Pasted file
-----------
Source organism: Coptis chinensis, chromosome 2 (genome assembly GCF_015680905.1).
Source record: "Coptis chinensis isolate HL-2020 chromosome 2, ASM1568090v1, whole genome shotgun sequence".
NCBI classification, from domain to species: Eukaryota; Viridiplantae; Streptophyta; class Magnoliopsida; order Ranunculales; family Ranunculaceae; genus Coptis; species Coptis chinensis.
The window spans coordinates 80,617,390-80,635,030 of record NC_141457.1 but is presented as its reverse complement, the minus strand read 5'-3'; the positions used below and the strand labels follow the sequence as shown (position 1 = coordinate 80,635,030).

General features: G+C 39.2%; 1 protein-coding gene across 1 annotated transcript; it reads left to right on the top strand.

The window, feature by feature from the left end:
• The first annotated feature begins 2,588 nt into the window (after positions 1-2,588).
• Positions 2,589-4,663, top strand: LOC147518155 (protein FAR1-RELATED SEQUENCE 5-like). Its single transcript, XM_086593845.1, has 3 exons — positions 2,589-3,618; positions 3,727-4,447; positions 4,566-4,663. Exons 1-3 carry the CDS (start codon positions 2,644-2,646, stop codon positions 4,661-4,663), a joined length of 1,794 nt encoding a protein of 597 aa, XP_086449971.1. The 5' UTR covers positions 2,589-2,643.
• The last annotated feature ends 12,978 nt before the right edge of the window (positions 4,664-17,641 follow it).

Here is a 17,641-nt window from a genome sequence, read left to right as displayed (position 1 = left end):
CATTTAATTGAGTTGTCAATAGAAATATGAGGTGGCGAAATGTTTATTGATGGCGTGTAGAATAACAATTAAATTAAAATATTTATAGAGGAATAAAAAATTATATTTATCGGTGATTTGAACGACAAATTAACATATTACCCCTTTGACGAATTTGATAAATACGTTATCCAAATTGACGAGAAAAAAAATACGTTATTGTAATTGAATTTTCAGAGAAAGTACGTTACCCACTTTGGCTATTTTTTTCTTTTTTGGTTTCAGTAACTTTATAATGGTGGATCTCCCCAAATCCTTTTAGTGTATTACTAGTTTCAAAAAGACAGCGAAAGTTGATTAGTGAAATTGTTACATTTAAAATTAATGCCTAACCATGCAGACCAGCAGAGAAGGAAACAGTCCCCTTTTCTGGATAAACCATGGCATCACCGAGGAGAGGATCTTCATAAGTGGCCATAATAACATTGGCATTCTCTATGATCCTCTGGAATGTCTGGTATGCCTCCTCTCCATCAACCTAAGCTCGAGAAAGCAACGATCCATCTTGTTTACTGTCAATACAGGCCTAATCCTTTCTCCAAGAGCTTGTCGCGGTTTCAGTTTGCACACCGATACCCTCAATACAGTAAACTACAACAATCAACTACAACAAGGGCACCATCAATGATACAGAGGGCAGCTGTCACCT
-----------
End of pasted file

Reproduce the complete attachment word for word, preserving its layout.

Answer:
Source organism: Coptis chinensis, chromosome 2 (genome assembly GCF_015680905.1).
Source record: "Coptis chinensis isolate HL-2020 chromosome 2, ASM1568090v1, whole genome shotgun sequence".
NCBI classification, from domain to species: Eukaryota; Viridiplantae; Streptophyta; class Magnoliopsida; order Ranunculales; family Ranunculaceae; genus Coptis; species Coptis chinensis.
The window spans coordinates 80,617,390-80,635,030 of record NC_141457.1 but is presented as its reverse complement, the minus strand read 5'-3'; the positions used below and the strand labels follow the sequence as shown (position 1 = coordinate 80,635,030).

General features: G+C 39.2%; 1 protein-coding gene across 1 annotated transcript; it reads left to right on the top strand.

The window, feature by feature from the left end:
• The first annotated feature begins 2,588 nt into the window (after positions 1-2,588).
• Positions 2,589-4,663, top strand: LOC147518155 (protein FAR1-RELATED SEQUENCE 5-like). Its single transcript, XM_086593845.1, has 3 exons — positions 2,589-3,618; positions 3,727-4,447; positions 4,566-4,663. Exons 1-3 carry the CDS (start codon positions 2,644-2,646, stop codon positions 4,661-4,663), a joined length of 1,794 nt encoding a protein of 597 aa, XP_086449971.1. The 5' UTR covers positions 2,589-2,643.
• The last annotated feature ends 12,978 nt before the right edge of the window (positions 4,664-17,641 follow it).

Here is a 17,641-nt window from a genome sequence, read left to right as displayed (position 1 = left end):
CATTTAATTGAGTTGTCAATAGAAATATGAGGTGGCGAAATGTTTATTGATGGCGTGTAGAATAACAATTAAATTAAAATATTTATAGAGGAATAAAAAATTATATTTATCGGTGATTTGAACGACAAATTAACATATTACCCCTTTGACGAATTTGATAAATACGTTATCCAAATTGACGAGAAAAAAAATACGTTATTGTAATTGAATTTTCAGAGAAAGTACGTTACCCACTTTGGCTATTTTTTTCTTTTTTGGTTTCAGTAACTTTATAATGGTGGATCTCCCCAAATCCTTTTAGTGTATTACTAGTTTCAAAAAGACAGCGAAAGTTGATTAGTGAAATTGTTACATTTAAAATTAATGCCTAACCATGCAGACCAGCAGAGAAGGAAACAGTCCCCTTTTCTGGATAAACCATGGCATCACCGAGGAGAGGATCTTCATAAGTGGCCATAATAACATTGGCATTCTCTATGATCCTCTGGAATGTCTGGTATGCCTCCTCTCCATCAACCTAAGCTCGAGAAAGCAACGATCCATCTTGTTTACTGTCAATACAGGCCTAATCCTTTCTCCAAGAGCTTGTCGCGGTTTCAGTTTGCACACCGATACCCTCAATACAGTAAACTACAACAATCAACTACAACAAGGGCACCATCAATGATACAGAGGGCAGCTGTCACCT